Devon O’Neil said more people in favor of the cap wanted to come to speak at the meeting but had to work. He said anyone going against council’s plans to cap short-term rentals is “inherently undermining the fragile brand that they’re selling.”

“It takes really nontraditional decisions sometimes to stand up for what makes somewhere special, and I’m grateful to you guys for doing that here,” O’Neil said to council. “… I’d much rather see my own property value go down, have our town regain a semblance of balance and not be so crowded all the time.”

Others who spoke during public comment said the policy was too broad, noting that some areas are specifically designed to cater to tourists. Many proposed designating some kind of vacationer or tourism zones and for those areas to be exempt.

Following the end of public and council comments, Mayor Eric Mamula said he wanted to apologize for the fact that council members laughed during the discussions at the last meeting, noting that they are only human and sometimes people laugh inappropriately. He said he and the council understand this is not a joking matter.

Mamula also apologized to anyone who thought last meeting’s discussions were a “bait and switch,” as the council has been having discussions about how to manage short-term rentals for a long time. He also said he was disheartened that so many people spoke in public comment to say that the town needs to do more to create workforce housing opportunities. He emphasized that the council had been working on those efforts for years.

“We spend a ton of your resources on housing, and from what I heard tonight, it sounded like we’ve done nothing,” Mamula said. “… We’ve done hard and desperate work for housing, and really it bums me out that people who own property in our community have zero idea on that.”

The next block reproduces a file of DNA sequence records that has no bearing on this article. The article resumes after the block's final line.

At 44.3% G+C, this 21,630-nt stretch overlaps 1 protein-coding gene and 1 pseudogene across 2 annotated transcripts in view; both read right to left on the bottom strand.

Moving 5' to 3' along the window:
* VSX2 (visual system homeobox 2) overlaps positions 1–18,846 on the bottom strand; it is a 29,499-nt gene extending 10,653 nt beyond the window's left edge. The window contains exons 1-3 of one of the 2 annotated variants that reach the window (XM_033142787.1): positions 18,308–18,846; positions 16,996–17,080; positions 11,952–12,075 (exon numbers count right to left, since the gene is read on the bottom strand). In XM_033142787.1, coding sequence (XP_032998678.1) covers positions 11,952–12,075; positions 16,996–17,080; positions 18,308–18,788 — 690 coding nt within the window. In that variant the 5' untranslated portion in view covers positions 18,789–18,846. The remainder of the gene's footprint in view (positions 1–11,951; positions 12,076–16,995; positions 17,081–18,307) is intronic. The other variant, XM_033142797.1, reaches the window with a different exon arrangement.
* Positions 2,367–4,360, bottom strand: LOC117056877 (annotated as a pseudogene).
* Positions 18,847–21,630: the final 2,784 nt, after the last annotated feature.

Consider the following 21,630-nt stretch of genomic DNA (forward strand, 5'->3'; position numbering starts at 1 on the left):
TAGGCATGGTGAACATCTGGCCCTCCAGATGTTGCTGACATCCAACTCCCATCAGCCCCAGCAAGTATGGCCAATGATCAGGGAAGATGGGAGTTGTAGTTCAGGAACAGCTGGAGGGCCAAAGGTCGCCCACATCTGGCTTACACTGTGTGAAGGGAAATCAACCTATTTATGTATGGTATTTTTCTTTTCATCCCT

Council member Dennis Kuhn said the cap is intended to stabilize the current lack of balance among rental types in the community to allow for research and next steps.

“This isn’t a cap and we go away. This is a cap and we go to work,” Kuhn said.

Council member Jeffrey Bergeron said there are always people who think something changing in the town is going to kill it. He said anyone who thinks the current climate in the town is sustainable hasn’t been paying attention.

“The town is too crowded. We have too many people visiting, which would be all well and good if we had the staff to service those people,” Bergeron said. “But we’ve totally cheapened our product, the product of Breckenridge. We’re not providing the product as we used to, and that is because it’s just gotten too busy. A lot of that has to do with short-term housing.”

Mamula reiterated that council has been having public discussions about short-term rentals for a while and was intentional about submitting it not as an emergency ordinance or moratorium — as the county did Tuesday — to ensure folks would have enough time to get their ducks in order and get licenses.

Should the ordinance pass a second reading Sept. 28, it will go into effect 35 days later.

Support Local Journalism

Support Local Journalism

As a Summit Daily News reader, you make our work possible.

Summit Daily is embarking on a multiyear project to digitize its archives going back to 1989 and make them available to the public in partnership with the Colorado Historic Newspapers Collection. The full project is expected to cost about $165,000. All donations made in 2023 will go directly toward this project.

Every contribution, no matter the size, will make a difference.